How would having a bona fide name help us? Or doesn’t it matter?

  6. Bruce Niedt says:

    That’s a good point, Jim – I’m fortunate to be in a group that hasn’t lost sight of their mission of critique but still remains friends, though we have our testy moments, LOL. As I said, there is certainly room in the world for groups that stress camaraderie over critique, and they have helped me, especially with building my self-confidence as a poet. But that type of group also tends to attract the poet who’s threatened by any kind of criticism, who is only there to read his/her poetry and be told how beautiful it is.

  7. PKP aka Pearl Ketover Prilik says:

    Nice piece Bruce….you make a compelling case for in- person groups to one who has never been a poetic " groupie"… Seriously, a thoughtful and of course well- crafted piece.

  8. Jim F says:

    I think it’s important groups to stay rigorous. Sometimes the urge for comraderie overtakes the mission of serious critical attention. It’s OK to be friends but one should be among strangers with hard eyes when workshop proper begins.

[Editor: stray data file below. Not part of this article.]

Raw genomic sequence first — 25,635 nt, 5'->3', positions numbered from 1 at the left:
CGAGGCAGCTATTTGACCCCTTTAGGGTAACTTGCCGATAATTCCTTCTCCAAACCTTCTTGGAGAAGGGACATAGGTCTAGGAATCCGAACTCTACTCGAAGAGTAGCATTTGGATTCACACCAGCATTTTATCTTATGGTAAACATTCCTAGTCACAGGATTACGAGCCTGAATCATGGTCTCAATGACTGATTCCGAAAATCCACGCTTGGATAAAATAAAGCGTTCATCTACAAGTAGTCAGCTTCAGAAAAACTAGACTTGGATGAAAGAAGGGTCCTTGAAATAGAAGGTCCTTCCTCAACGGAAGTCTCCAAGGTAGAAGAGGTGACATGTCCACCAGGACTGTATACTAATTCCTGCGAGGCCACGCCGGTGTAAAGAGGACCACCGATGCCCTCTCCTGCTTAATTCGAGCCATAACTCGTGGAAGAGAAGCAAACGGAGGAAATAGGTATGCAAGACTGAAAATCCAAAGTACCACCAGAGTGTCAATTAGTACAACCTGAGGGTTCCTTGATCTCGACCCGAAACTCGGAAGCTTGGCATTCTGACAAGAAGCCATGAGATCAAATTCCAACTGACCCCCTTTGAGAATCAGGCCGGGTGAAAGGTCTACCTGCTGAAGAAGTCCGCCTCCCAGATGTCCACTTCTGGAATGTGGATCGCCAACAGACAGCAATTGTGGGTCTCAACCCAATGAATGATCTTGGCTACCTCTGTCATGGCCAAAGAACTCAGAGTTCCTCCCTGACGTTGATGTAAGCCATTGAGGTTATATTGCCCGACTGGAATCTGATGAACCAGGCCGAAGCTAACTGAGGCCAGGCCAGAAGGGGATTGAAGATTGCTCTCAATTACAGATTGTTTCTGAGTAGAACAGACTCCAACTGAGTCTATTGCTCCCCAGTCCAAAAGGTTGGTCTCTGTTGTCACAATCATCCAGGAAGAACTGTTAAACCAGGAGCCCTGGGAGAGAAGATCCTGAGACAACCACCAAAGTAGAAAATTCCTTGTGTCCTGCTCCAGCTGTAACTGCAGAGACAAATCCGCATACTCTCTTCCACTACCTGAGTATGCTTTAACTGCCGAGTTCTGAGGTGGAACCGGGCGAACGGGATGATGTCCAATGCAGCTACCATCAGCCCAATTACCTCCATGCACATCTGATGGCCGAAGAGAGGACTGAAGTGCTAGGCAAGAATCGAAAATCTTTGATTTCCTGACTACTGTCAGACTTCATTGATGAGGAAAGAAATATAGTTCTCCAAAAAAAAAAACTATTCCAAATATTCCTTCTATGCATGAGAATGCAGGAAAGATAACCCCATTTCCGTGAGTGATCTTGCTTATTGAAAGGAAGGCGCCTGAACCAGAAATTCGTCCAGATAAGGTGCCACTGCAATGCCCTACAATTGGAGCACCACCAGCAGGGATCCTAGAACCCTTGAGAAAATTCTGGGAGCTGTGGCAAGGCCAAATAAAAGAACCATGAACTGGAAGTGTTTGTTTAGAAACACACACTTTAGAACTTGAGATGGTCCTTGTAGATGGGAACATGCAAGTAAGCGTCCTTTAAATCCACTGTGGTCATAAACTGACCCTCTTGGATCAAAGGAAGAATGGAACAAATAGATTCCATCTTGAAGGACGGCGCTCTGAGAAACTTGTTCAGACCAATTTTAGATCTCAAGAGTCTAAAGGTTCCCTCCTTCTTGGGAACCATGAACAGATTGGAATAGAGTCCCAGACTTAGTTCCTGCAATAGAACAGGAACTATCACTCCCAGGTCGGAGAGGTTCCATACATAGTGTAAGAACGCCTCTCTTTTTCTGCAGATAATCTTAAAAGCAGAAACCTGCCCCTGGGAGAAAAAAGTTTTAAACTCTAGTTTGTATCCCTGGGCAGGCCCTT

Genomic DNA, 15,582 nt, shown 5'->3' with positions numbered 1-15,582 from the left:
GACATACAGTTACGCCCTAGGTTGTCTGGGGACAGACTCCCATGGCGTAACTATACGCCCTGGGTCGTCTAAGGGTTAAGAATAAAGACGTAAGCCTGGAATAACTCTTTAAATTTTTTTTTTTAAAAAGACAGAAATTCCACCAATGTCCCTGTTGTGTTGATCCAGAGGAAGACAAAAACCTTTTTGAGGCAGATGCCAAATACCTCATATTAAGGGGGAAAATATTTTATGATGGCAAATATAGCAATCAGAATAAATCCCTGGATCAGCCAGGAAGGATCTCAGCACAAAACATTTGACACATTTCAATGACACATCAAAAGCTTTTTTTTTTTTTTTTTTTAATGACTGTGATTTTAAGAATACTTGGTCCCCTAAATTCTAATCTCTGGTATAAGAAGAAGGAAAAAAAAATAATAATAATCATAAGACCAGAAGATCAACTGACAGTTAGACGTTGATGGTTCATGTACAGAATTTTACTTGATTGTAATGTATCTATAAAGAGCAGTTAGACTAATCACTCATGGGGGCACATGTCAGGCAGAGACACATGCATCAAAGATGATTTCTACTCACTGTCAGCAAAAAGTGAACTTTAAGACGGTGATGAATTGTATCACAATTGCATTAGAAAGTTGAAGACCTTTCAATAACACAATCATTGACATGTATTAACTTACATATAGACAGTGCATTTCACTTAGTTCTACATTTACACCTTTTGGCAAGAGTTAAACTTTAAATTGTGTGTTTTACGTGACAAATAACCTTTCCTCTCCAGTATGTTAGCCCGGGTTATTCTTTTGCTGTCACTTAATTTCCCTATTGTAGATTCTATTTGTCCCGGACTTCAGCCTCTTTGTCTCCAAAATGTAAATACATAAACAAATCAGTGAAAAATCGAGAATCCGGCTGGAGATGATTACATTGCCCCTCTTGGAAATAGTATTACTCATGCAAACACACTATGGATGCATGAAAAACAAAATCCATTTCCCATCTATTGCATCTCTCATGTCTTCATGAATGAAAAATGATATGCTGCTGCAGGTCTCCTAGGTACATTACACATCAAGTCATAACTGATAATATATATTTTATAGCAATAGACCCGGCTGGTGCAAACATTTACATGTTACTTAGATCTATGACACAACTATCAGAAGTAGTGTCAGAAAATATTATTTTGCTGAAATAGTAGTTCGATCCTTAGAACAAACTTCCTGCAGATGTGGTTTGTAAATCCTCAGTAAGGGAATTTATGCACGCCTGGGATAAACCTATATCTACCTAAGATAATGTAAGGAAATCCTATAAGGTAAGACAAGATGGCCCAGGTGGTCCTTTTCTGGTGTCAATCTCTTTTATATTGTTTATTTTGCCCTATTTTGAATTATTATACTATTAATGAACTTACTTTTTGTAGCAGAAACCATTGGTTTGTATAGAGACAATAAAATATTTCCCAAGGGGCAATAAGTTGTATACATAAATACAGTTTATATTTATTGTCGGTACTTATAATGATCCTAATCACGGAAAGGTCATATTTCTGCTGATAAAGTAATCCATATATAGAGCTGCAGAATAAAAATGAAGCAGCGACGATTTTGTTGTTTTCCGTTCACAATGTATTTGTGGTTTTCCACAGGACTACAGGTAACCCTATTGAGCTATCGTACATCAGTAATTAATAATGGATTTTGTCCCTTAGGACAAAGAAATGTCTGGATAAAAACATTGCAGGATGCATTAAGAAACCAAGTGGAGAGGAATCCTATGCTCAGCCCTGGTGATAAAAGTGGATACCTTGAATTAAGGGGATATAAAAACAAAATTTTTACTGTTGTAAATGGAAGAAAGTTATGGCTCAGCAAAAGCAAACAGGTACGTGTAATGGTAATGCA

Here are some ‘workshop characters’ you may have encountered…
    http://ursprache.blogspot.com/2010/04/dysfunctional-workshop.html

  9. Colette ;D says:

    Thanks Bruce. Great advice. Wish I lived in a bigger city with more opportunity for such gatherings. Maybe it’s worth a drive… ;D

  10. It’s removed. Not sure what was up with that.

  11. Bruce Niedt says:

    Robert, can we somehow remove the above offensive post?

  12. de jackson says:

    Excellent thoughts, Bruce. I love my group, though sometimes we’re a little too good at numbers 2 and 7, and not strong enough on 1 and 5. ; ) Gotta mind our "tions."

  13. I’ll agree with both Nancys. ;)

    I’ve always enjoyed your take on things Bruce, and appreciate your insight. Thanks for sharing the piece. Good work!

  14. Nancy Posey says:

    It’s great to have a word from Bruce. He walks the walk. He’s right, too. Poetry doesn’t have to be a lonely business.

  15. Nancy Posey says:

    It’s great to have a word from Bruce. He walks the walk. He’s right, too. Poetry doesn’t have to be a lonely business.